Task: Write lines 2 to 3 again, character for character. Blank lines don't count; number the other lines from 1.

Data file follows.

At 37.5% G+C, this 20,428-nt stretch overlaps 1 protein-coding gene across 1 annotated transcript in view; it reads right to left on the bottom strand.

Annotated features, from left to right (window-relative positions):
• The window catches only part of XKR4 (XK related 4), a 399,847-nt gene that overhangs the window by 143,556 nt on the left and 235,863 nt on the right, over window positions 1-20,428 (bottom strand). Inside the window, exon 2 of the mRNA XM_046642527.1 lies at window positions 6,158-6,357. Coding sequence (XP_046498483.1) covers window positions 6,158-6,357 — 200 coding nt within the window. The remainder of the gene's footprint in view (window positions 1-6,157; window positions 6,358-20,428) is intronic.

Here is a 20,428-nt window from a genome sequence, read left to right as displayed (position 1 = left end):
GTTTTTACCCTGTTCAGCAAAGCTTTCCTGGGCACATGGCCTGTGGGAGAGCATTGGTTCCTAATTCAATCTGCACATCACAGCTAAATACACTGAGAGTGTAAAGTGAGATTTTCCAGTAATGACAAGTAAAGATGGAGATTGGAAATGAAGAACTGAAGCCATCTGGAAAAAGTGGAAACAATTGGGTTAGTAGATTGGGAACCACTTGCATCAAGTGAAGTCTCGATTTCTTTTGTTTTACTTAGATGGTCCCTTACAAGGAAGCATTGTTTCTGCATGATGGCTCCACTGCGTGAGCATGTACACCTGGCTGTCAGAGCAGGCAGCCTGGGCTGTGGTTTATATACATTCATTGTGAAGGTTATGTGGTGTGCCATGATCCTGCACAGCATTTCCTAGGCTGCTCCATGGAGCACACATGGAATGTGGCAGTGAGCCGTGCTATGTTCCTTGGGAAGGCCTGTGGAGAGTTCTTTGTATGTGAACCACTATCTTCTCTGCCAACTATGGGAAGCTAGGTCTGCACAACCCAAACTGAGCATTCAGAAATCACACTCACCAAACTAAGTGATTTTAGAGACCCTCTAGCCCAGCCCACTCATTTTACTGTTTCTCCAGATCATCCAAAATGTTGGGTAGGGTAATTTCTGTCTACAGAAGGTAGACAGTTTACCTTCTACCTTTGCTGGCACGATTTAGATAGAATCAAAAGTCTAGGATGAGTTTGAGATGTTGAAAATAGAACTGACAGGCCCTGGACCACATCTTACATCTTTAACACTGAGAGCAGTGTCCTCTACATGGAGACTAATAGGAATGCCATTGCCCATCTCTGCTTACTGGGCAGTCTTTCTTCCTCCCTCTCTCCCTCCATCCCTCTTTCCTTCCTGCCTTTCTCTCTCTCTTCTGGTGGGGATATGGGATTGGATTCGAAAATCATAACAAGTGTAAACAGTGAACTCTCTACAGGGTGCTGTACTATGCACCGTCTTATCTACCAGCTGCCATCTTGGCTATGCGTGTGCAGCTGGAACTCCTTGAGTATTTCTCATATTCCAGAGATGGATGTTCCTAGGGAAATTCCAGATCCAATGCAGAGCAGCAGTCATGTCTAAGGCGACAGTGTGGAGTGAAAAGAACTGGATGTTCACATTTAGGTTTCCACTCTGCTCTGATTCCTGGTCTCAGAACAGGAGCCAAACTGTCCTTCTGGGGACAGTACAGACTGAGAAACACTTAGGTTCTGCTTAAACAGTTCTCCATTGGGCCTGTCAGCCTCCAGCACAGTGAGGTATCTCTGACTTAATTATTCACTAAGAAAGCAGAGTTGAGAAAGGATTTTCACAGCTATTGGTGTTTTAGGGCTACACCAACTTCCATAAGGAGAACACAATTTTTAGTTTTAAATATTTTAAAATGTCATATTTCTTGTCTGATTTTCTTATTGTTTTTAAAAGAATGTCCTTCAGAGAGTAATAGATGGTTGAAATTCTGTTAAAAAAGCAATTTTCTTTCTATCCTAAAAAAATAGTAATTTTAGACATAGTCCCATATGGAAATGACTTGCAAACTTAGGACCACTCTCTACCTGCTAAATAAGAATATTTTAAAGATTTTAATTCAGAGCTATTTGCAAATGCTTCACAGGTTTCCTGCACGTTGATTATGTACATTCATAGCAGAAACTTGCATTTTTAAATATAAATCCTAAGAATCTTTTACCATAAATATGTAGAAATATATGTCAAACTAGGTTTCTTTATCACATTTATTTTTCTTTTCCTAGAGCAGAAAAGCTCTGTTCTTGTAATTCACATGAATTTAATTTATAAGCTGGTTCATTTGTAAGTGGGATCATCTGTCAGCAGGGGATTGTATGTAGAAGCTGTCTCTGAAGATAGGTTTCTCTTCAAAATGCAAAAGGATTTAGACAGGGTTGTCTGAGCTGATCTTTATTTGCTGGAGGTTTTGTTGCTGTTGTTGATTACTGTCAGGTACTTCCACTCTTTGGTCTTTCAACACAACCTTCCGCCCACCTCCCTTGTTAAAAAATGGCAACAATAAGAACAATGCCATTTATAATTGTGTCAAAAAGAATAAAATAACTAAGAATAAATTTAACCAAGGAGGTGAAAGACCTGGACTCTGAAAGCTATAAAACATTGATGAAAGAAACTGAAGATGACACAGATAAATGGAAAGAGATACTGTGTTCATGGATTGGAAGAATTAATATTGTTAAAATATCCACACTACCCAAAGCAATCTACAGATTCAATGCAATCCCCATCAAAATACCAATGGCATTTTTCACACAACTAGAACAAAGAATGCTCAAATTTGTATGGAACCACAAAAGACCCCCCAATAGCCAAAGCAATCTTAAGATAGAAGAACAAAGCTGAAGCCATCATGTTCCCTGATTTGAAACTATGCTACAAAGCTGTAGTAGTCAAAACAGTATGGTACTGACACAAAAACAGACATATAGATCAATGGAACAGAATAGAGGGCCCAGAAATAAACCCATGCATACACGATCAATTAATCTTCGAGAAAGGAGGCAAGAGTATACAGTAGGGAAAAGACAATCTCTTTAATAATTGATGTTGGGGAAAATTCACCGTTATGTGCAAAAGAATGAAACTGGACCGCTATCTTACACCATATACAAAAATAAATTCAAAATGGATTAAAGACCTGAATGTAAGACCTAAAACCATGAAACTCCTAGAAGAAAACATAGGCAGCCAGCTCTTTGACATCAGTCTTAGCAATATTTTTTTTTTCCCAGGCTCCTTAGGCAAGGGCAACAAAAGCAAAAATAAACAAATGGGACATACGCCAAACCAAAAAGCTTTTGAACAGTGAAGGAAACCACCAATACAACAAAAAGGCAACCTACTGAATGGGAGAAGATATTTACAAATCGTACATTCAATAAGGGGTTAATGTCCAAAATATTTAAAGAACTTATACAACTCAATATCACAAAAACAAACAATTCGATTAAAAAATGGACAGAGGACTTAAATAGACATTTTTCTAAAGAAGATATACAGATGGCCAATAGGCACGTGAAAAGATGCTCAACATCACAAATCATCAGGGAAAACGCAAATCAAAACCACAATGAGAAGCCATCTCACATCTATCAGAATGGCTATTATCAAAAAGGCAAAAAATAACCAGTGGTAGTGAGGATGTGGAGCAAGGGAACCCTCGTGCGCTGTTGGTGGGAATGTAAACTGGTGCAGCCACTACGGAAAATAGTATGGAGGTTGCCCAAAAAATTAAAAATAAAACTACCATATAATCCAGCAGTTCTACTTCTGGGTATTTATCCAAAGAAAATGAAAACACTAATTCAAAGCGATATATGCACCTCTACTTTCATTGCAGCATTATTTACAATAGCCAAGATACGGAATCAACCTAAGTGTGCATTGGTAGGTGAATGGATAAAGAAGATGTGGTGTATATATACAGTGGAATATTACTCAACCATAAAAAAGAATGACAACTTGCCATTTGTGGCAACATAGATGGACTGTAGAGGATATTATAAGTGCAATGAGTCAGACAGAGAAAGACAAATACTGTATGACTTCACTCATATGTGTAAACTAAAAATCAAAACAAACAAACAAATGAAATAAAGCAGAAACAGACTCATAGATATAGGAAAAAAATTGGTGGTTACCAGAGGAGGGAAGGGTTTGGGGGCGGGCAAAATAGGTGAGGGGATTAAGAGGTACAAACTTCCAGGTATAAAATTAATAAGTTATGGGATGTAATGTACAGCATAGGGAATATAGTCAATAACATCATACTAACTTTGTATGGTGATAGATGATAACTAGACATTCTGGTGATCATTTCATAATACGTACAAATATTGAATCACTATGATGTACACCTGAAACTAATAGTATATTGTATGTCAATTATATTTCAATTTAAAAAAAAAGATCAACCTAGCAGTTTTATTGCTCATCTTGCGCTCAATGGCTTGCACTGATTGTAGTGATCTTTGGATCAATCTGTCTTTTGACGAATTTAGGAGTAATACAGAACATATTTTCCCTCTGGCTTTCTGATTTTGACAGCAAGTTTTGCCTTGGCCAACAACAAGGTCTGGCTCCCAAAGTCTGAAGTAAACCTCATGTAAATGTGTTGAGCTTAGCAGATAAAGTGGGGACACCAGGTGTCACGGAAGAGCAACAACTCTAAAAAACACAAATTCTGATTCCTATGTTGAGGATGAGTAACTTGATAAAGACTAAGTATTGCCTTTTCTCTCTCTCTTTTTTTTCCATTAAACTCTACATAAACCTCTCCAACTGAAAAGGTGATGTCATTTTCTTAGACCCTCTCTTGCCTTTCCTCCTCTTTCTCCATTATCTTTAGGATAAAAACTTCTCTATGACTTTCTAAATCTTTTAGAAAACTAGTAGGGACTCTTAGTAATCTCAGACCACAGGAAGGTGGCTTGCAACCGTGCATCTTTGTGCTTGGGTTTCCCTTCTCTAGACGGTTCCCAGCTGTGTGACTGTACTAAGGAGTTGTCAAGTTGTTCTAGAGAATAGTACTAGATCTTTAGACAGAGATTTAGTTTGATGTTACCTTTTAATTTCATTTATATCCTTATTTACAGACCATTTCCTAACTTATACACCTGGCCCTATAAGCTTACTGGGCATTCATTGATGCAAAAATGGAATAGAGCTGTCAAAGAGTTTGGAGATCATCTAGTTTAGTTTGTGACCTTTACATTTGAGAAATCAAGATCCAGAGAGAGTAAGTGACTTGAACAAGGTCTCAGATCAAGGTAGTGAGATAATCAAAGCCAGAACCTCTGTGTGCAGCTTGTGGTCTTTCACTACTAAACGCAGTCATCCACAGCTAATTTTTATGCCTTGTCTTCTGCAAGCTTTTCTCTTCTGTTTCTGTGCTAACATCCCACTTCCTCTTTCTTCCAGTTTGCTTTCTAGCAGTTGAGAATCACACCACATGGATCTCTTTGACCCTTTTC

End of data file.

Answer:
Annotated features, from left to right (window-relative positions):
• The window catches only part of XKR4 (XK related 4), a 399,847-nt gene that overhangs the window by 143,556 nt on the left and 235,863 nt on the right, over window positions 1-20,428 (bottom strand). Inside the window, exon 2 of the mRNA XM_046642527.1 lies at window positions 6,158-6,357. Coding sequence (XP_046498483.1) covers window positions 6,158-6,357 — 200 coding nt within the window. The remainder of the gene's footprint in view (window positions 1-6,157; window positions 6,358-20,428) is intronic.